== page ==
Returns on investments in bottles of fine wine worth up to £20,000 have outperformed stock market returns, says online marketplace Liv-Ex. Of the world’s leading stock market indices, only the S&P 500 has outperformed the 4.65% returns on bottles of in-demand wine.
More people have also been buying fine wine online this year, driving Liv-Ex’s trade volumes to £83 million, compared to £50 million in 2019. However, demand for Bordeaux, the traditional region of investment-grade wines, has dropped. In 2019, trade in bottles from the Bordeaux region made up 54.4% of Liv-Ex’s volume. That dropped by over 12% to 42.2% this year. The drop in interest is attributed to the 25% tariffs the U.S. last year slapped on some EU imports, including Bordeaux.
Italian wines, which the new tariff doesn’t apply to, were the biggest beneficiary. Their share of Liv-Ex’s trade volumes is up to 15.3% this year, from 8.8% in 2019. And it was an Italian bottle, the 2013 Barolo Monfortino Riserva, that was the most traded wine on the platform this year. It sold at an average price of £8196 for a case of 12 bottles.
The highest price fetched on the platform was, however, still for a French wine. One investor forked out £20,737 for a single bottle of 1990 Romanée Conti.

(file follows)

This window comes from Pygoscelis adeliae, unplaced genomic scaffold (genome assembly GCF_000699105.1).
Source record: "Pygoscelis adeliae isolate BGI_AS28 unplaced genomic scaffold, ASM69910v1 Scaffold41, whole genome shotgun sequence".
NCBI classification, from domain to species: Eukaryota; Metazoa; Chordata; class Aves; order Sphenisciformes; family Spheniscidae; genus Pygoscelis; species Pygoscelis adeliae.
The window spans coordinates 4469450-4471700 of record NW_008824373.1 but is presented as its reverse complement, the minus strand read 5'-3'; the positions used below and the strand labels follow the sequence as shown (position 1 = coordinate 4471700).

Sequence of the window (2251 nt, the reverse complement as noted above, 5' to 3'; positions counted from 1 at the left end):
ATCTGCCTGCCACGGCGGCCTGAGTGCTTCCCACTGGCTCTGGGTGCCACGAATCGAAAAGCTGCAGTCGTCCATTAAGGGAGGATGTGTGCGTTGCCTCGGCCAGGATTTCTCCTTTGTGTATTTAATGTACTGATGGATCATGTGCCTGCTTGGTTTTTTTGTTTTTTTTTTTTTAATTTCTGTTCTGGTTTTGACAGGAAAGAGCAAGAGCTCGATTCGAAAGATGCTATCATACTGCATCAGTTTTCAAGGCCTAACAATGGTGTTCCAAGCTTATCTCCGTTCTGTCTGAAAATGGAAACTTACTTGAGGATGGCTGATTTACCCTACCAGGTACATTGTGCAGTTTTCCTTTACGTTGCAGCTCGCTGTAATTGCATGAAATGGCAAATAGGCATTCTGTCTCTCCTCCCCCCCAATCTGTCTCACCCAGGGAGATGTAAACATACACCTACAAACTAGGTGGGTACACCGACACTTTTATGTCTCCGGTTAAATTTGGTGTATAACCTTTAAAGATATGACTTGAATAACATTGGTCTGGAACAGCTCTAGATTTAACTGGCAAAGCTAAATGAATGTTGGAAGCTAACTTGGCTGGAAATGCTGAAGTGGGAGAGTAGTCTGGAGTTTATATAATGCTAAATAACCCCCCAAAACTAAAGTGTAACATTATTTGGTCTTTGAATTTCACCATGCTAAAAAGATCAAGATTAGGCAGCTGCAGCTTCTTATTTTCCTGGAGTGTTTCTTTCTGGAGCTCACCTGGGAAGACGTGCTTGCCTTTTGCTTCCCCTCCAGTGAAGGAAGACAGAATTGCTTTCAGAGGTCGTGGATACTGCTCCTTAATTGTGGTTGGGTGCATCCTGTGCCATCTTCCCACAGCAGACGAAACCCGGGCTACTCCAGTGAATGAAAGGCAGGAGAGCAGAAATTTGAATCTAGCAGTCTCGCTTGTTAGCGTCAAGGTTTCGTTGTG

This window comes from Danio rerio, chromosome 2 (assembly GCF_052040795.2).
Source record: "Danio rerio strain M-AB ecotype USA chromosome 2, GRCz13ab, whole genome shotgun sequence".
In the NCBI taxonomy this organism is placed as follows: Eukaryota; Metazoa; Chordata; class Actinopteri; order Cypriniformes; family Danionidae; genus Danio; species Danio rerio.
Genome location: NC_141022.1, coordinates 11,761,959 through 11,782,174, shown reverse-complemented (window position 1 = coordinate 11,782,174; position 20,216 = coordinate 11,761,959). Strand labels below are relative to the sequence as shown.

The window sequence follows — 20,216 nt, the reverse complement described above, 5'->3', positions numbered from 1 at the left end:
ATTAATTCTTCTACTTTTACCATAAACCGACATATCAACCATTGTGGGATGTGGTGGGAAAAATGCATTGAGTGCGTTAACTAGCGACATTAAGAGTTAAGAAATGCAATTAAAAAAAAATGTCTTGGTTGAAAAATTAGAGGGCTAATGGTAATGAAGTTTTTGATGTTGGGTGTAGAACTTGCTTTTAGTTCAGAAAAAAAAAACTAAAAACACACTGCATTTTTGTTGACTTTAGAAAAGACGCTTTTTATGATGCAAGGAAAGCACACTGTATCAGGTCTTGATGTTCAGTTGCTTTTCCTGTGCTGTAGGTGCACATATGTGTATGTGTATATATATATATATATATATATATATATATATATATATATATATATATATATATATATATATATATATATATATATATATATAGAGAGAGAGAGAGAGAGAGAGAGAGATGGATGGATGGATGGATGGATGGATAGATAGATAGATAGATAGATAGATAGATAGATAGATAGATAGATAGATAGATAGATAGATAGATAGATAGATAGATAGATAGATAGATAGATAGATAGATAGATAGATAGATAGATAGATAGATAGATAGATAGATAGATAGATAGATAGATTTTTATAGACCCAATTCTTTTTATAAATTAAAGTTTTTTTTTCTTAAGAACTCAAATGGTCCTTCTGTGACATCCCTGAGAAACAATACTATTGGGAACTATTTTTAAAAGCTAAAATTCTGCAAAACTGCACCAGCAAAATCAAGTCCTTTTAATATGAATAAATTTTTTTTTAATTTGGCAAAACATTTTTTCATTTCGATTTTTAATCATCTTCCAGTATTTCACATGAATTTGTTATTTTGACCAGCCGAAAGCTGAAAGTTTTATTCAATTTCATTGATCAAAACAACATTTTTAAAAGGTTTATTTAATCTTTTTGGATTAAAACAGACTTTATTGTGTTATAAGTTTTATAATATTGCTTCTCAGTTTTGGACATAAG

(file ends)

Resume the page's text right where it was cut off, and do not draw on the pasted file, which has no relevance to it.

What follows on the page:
In addition to its online wine trading marketplace, Liv-Ex also runs fine wine indices. The best 2020 returns have been generated by the Champagne 50 index, which is up 8.27% for the year-to-date.
While fine wines have often demonstrated good investment potential in recent years, they are an alternative asset class that wouldn’t be a suitable fit for a standard investment portfolio. The sector is best approached as a hobby investment by wine enthusiasts, with enjoyment of the bottle in first place as a consideration. Then, if prices go in the wrong direction, at least the wine itself can be enjoyed.
Liv-Ex does offer investment services for wine buffs who would like to speculate with a portfolio of fine wines, including offering appropriate cellar storage. Wine investments can be traded without ever leaving a bonded cellar. But the owners still always have the option of bringing it home and drinking it rather than selling it on, hopefully at a profit.
This article is for information purposes only.
Please remember that financial investments may rise or fall and past performance does not guarantee future performance in respect of income or capital growth; you may not get back the amount you invested.
There is no obligation to purchase anything but, if you decide to do so, you are strongly advised to consult a professional adviser before making any investment decisions.